|[February 05, 2014]
New Study Links Appeal of Glossy to Innate Need for Fresh Water
HOUSTON --(Business Wire)--
Fascinating new research to be published in Journal of Consumer
Psychology by a University of Houston professor and two colleagues from
Ghent University in Belgium presents an evolutionary theory on why
people are attracted to shiny objects.
The authors - Vanessa Patrick of the University of Houston C. T. Bauer
College of Business and Mario Pandelaere and Katrien Meert of Ghent
University - suggest that the appeal of glossy surfaces may be a
reflection of mankind's age-old quest for fresh water to ensure survival.
"Since fresh water has a shiny surface, being drawn to shiny surfaces
may have increased the probability of finding fresh water sources and
thus have increased chances of survival," they write.
To support their hypothesis, the authors conducted a set of six studies
that established the preference for glossy in both adults and children.
They then delved into the reason behind this attraction, ruling out
"This paper shows that our preference for glossy might be deep-rooted
and very human," says Patrick, a Bauer College Associate Professor of
Marketing. "Despite our sophistication and progress as a species, we are
still drawn to things that serve our innate needs - in this case, the
need for water."
Patrick believes the research could have practical business
applications, particularly in marketing.
"Given the globalization of business, marketers are in need of human
universals that they can rely on," she said. "Knowing that the
preference for glossy is innate (not cultural) could help a marketer
creae packaging, logos, brand signatures and product designs that would
be effective regardless of cultural differences."
The researchers set the tone for their study in an evocative
"Human beings are attracted to glossy objects. Shimmering lipsticks,
gleaming cars, dazzling diamonds and sequined gowns conjure up images of
the good life."
But why is that?
First the trio had to rule out that the appeal is related to social
behavior and status.
"That appears to be the most obvious explanation," Patrick said. "But we
show that it goes deeper than that."
The researchers eliminate the socialization explanation by showing
glossy versus matte images to 4- and 5-year-olds who were too young to
have been socialized into liking glossy.
The authors also cite previous research demonstrating that infants tend
to prefer to lick glossy objects over dull ones. The infants and
toddlers even crouch on their hands and knees to do so - a posture that
mirrors the drinking of water in natural habitats. "This does speak to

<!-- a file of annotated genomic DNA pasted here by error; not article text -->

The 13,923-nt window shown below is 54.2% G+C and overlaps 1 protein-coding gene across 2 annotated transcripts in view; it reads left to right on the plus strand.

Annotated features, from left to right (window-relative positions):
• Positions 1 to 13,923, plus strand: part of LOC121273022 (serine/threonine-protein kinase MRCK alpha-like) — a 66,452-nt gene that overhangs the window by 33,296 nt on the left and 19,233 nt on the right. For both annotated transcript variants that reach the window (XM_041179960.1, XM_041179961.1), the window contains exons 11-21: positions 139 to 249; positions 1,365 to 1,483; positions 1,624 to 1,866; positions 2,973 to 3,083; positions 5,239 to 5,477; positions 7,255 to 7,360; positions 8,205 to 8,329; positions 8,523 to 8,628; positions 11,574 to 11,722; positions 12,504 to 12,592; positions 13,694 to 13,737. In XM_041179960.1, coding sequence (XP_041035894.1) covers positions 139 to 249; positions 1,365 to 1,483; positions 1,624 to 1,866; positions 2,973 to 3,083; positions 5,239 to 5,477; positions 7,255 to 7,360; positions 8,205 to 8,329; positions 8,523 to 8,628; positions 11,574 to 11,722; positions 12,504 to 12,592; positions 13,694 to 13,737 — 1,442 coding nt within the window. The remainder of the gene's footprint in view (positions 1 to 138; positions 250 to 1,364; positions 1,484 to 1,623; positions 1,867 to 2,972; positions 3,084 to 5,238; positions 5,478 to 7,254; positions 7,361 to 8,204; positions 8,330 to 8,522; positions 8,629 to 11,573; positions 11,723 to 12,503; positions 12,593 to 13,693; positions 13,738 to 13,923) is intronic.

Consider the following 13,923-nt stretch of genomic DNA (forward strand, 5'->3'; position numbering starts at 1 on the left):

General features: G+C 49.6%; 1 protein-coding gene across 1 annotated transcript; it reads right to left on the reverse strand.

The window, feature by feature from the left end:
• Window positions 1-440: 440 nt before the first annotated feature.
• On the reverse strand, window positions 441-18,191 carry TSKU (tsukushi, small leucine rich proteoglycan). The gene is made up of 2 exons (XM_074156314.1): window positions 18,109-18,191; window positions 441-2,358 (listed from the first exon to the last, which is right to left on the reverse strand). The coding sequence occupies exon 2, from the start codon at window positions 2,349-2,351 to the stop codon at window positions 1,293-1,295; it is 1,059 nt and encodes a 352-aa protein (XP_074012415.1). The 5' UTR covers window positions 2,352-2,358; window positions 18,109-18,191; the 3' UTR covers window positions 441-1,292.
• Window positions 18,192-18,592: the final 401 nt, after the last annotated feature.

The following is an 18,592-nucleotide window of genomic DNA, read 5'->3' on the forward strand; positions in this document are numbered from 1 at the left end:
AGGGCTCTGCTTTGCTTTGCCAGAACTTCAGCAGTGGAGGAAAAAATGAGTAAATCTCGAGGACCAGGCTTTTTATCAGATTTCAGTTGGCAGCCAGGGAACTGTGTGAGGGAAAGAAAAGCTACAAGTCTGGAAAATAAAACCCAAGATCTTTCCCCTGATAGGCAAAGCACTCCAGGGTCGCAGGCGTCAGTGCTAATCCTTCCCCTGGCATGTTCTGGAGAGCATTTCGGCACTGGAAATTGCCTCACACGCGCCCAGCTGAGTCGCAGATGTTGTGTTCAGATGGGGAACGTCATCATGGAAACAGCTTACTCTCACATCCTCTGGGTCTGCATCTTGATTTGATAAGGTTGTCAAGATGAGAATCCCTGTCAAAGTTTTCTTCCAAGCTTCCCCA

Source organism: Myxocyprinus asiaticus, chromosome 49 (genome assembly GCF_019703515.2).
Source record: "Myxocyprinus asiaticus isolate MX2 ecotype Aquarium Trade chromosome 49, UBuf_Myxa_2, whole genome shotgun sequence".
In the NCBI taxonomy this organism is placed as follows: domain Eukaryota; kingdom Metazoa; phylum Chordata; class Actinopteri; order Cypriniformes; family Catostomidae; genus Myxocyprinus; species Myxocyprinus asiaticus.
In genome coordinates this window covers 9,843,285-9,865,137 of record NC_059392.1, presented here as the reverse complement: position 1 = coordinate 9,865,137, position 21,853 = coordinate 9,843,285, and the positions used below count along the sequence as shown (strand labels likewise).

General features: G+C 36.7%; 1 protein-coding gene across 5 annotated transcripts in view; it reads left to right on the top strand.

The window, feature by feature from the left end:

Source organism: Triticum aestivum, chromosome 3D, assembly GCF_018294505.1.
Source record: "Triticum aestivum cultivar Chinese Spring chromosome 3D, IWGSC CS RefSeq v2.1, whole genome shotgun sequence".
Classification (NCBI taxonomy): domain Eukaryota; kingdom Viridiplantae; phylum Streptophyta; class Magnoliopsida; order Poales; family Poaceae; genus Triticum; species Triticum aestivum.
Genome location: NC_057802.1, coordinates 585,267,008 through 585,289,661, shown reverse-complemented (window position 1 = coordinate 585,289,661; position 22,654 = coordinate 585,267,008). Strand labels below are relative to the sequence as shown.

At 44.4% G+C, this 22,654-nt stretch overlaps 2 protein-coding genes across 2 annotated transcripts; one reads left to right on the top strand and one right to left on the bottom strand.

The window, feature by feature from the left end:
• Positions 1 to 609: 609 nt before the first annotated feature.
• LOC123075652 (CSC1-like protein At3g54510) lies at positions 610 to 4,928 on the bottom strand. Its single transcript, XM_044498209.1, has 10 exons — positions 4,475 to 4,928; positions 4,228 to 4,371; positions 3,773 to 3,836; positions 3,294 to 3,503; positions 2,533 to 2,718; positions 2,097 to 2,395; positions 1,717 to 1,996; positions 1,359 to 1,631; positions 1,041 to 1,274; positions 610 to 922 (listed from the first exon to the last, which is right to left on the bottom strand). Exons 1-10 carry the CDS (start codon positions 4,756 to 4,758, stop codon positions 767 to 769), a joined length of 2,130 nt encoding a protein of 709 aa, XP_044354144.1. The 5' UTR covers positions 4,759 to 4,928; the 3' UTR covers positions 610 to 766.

something very primitive, very basic," Patrick said.
In another study, the authors explore whether the "preference for glossy
simply stemmed from visual appeal." In other words: Does glossy equal
Participants in that study were blindfolded and had to rely on touch.
Not only did the blindfolded participants prefer glossy to rough paper,
but they also "rated an advertised product as being of higher quality
when displayed on a glossy versus a non-glossy paper," the authors
In a final study, the authors demonstrated the link between glossy and
the need for water by showing that thirsty participants demonstrated a
stronger preference for glossy images than non-thirsty ones.
"At the end of the day, we are all fundamentally human," Patrick said.
"We all have the same basic drives, and those basic drives might
underlie very complex behaviors and preferences."
About the University of Houston
The University of Houston, Texas' premier metropolitan research and
teaching institution is home to more than 40 research centers and
institutes and sponsors more than 300 partnerships with corporate, civic
and governmental entities. UH, the most diverse research university in
the country, stands at the forefront of education, research and service
with more than 35,000 students.
About the C. T. Bauer College of Business
The C. T. Bauer College of Business has been in operation for more than
60 years at the University of Houston main campus. Through its five
academic departments, the college offers a full-range of undergraduate,
masters and doctoral degrees in business. The Bauer College is fully
accredited by the AACSB International - the Association to Advance
Collegiate Schools of Business. In August 2000, Houston business leader
and philanthropist Charles T. (Ted) Bauer endowed the College of
Business with a $40 million gift. In recognition of his generosity, the
college was renamed the C. T. Bauer College of Business.
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